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Profitability: Get ‘Em in, Get ‘Em Out!

Discussing the decades old problem of independent shops only billing 4.2 hours per technician out of an 8-hour day.

A common misconception many shops have is that the more cars we have booked in, the more money we will make. I call that being activity based. It doesn’t create billable hours, and it definitely doesn’t help a customer look after their vehicle very well. Let’s take a look at this from two different angles. Imagine that your technicians are working on 10 cars a day. That means you’re going to walk out to a vehicle in the parking lot, drive it up to the bay door, open the bay door, and then drive it into the shop. When you’re done performing that service or repair, you will then drive it out, maybe test drive it to make sure it feels right, and then park it. I estimate that could take at least 15 minutes per car. If you multiply that by 10 cars, you are using up 150 minutes, 2.5 hours per day, driving cars in and out of the shop. If your

Imagine that your technicians are working on 10 cars a day. That means you’re going to walk out to a vehicle in the parking lot, drive it up to the bay door, open the bay door, and then drive it into the shop. When you’re done performing that service or repair, you will then drive it out, maybe test drive it to make sure it feels right, and then park it. I estimate that could take at least 15 minutes per car. If you multiply that by 10 cars, you are using up 150 minutes, 2.5 hours per day, driving cars in and out of the shop. If your

I estimate that could take at least 15 minutes per car. If you multiply that by 10 cars, you are using up 150 minutes, 2.5 hours per day, driving cars in and out of the shop. If your labour rate was $100 an hour, that would be $250 that you lost that day.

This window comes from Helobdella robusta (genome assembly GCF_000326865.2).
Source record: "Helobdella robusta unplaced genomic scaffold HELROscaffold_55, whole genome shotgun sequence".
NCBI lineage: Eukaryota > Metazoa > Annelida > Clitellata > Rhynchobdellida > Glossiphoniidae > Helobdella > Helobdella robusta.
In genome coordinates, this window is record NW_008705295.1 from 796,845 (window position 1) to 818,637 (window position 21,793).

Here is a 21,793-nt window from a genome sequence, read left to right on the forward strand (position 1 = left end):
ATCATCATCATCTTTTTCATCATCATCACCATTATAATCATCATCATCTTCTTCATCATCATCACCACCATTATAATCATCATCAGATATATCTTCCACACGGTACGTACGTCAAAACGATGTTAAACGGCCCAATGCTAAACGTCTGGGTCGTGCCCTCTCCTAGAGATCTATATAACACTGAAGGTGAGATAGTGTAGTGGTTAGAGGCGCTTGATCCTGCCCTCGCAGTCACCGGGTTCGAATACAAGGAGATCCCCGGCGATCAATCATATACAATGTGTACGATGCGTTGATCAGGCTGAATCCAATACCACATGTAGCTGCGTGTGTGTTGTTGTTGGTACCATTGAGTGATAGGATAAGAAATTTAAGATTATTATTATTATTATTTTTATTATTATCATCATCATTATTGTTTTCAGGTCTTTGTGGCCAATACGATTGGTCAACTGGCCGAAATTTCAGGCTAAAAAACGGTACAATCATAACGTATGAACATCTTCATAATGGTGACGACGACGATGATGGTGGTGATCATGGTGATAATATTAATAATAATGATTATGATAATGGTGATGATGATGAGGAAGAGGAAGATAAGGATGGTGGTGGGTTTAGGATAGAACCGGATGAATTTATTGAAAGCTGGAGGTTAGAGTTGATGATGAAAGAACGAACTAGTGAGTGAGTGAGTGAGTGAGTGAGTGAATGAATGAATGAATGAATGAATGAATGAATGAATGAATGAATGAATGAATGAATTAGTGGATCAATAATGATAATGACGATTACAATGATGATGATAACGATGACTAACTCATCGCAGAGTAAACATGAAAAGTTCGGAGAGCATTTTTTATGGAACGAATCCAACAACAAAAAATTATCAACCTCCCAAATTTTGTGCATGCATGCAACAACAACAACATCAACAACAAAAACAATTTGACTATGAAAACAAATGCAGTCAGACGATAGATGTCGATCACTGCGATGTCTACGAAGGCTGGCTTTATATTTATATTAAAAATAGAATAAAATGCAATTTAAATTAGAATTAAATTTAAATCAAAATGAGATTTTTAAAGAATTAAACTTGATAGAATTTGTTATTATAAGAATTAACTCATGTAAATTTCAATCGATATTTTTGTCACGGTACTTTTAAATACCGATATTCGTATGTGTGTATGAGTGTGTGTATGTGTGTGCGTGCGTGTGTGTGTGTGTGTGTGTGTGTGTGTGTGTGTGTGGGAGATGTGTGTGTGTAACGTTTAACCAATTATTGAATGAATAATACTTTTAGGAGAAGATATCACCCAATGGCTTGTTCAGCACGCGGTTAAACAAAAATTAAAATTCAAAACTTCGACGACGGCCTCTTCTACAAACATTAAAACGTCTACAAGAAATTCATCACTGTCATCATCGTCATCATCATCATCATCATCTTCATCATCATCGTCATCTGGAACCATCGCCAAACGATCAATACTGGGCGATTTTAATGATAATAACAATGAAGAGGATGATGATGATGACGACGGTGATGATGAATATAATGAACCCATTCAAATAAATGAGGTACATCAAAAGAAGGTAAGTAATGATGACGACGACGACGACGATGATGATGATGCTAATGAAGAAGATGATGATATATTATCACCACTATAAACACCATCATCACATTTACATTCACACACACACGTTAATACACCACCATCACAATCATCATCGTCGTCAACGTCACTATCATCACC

Billing properly
So what causes this level of activity? One of the causes is what we call “one line invoices.” We spend all day performing the one service the customer requested. In many cases these are very basic services—oil changes and tire changeovers.

One of the best and simplest solutions to this challenge is to ask questions, especially if the appointment is for just an oil change or tire changeover

Even if the job is more complex—like a brake job—it will still take less than two hours, and we might not even bill that out properly either. I have a feeling that many automotive shop owners mistakenly believe that car owners know what they need to do to look after their cars.

I know that most drivers do not know what it takes to look after their car properly— they’re looking for a professional shop to help them with that. So, lacking that level of service, they wait ‘til their oil change is due or their car has a problem, then bring it into a shop.

At that point, unless it’s just an oil change, the financial expenditure is unexpected and they insist on only having that one problem fixed, because they’re not prepared to spend more.

Asking questions
One of the best and simplest solutions to this challenge is to ask questions, especially if the appointment is for just an oil change or tire changeover. Before the customer leaves after dropping off their car, take an additional minute or two to ask: “Do you have any other concerns with your vehicle?” And then bring up a few suggestions: “…Such as streaky wipers or noises? Leaks or burnt out bulbs?” Don’t make the list too long, and change it up a bit with each customer.

The point is not to dig, but to show interest and care about how their vehicle is running—the suggestions or hints help jog their memory. Many times they’ll add something to the work order because of this prompt, and the customer will thank you for helping them remember. Shops that practice this with each customer average a 0.4 increase in billed hours per invoice and higher customer satisfaction

Categories : Mechanical

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june, 2021

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